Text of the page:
FINAL EXAM Thursday 12/14, 1-3PM



Final Exam

12/14/2017 1PM-3PM

Submission Format Policy

Note: You may not submit a paper for a grade in this class that already has been (or will be) submitted for a grade in another course, unless you obtain the explicit written permission of me and the other instructor involved in advance.

Plagiarism Policy

Plagiarism is the use of someone else's thoughts, words, ideas, or lines of argument in your own work without appropriate documentation (a parenthetical citation at the end and a listing in "Works Cited")-whether you use that material in a quote, paraphrase, or summary. It is a theft of intellectual property and will not be tolerated, whether intentional or not.

Student Honor Creed

As an MSU Student, I pledge not to lie, cheat, steal, or help anyone else do so."

As students at MSU, we recognize that any great society must be composed of empowered, responsible citizens. We also recognize universities play an important role in helping mold these responsible citizens. We believe students themselves play an important part in developing responsible citizenship by maintaining a community where integrity and honorable character are the norm, not the exception.

Thus, We, the Students of Midwestern State University, resolve to uphold the honor of the University by affirming our commitment to complete academic honesty. We resolve not only to be honest but also to hold our peers accountable for complete honesty in all university matters.

We consider it dishonest to ask for, give, or receive help in examinations or quizzes, to use any unauthorized material in examinations, or to present, as one's own, work or ideas which are not entirely one's own. We recognize that any instructor has the right to expect that all student work is honest, original work. We accept and acknowledge that responsibility for lying, cheating, stealing, plagiarism, and other forms of academic dishonesty fundamentally rests within each individual student.

We expect of ourselves academic integrity, personal professionalism, and ethical character. We appreciate steps taken by University officials to protect the honor of the University against any who would disgrace the MSU student body by violating the spirit of this creed.

Written and adopted by the 2002-2003 MSU Student Senate.

Students with Disabilities

The Americans with Disabilities Act (ADA) is a federal anti-discrimination statute that provides comprehensive civil rights protection for persons with disabilities. Among other things, this legislation requires that all students with disabilities be guaranteed a learning environment that provides for reasonable accommodation of their disabilities. If you believe you have a disability requiring an accommodation, please contact the Disability Support Services in Room 168 of the Clark Student Center, (940) 397-4140.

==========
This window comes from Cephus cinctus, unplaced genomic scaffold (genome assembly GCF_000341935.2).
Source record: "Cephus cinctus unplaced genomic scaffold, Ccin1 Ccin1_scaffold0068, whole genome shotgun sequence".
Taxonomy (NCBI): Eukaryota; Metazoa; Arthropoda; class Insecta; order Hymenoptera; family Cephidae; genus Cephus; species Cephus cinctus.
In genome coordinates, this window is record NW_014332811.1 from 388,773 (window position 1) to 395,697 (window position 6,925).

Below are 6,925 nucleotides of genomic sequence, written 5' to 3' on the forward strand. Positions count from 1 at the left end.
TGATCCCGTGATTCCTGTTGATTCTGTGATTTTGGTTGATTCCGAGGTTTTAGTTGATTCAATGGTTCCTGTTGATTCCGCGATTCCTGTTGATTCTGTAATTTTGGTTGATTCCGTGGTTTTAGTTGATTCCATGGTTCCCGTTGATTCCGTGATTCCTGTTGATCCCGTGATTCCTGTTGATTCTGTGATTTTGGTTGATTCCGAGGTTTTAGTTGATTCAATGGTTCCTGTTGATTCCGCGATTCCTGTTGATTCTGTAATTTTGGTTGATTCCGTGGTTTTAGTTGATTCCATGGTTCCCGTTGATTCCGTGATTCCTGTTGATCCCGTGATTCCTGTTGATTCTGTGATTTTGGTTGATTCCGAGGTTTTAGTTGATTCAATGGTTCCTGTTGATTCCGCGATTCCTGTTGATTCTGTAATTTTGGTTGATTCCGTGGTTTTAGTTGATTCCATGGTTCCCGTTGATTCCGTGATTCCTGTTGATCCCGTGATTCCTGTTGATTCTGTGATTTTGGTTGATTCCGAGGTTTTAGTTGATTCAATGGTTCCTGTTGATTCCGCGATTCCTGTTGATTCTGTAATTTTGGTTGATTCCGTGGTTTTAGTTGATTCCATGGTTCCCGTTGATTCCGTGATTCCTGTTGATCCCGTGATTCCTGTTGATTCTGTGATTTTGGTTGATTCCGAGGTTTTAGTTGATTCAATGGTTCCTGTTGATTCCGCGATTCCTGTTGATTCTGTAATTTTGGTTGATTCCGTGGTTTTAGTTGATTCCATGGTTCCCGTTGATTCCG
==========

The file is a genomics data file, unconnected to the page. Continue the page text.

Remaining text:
Safe Zones Statement

The professor considers this classroom to be a place where you will be treated with respect as a human being - regardless of gender, race, ethnicity, national origin, religious affiliation, sexual orientation, political beliefs, age, or ability. Additionally, diversity of thought is appreciated and encouraged, provided you can agree to disagree. It is the professor's expectation that ALL students consider the classroom a safe environment.

Contacting your Instructor

All instructors in the Department have voicemail in their offices and MWSU e-mail addresses. Make sure you add your instructor's phone number and e-mail address to both email and cell phone lists of contacts.

Writing Proficiency Requirement

All students seeking a Bachelor's degree from Midwestern State University must satisfy a writing proficiency requirement once they've 1) passed the 6 hours of Communication Core and and 2) earned 60 hours. You may meet this requirement by passing either the Writing Proficiency Exam or English 2113. Please keep in mind that, once you've earned over 90 hours, you lose the opportunity to take the $25 exam and have no option but to enroll in the three-credit hour course. If you have any questions about the exam, visit the Writing Proficiency Office website at, or call 397-4131.

Campus Carry

Senate Bill 11 passed by the 84th Texas Legislature allows licensed handgun holders to carry concealed handguns on campus, effective August 1, 2016. Areas excluded from concealed carry are appropriately marked, in accordance with state law. For more information regarding campus carry, please refer to the University’s webpage at

If you have questions or concerns, please contact MSU Chief of Police Patrick Coggins at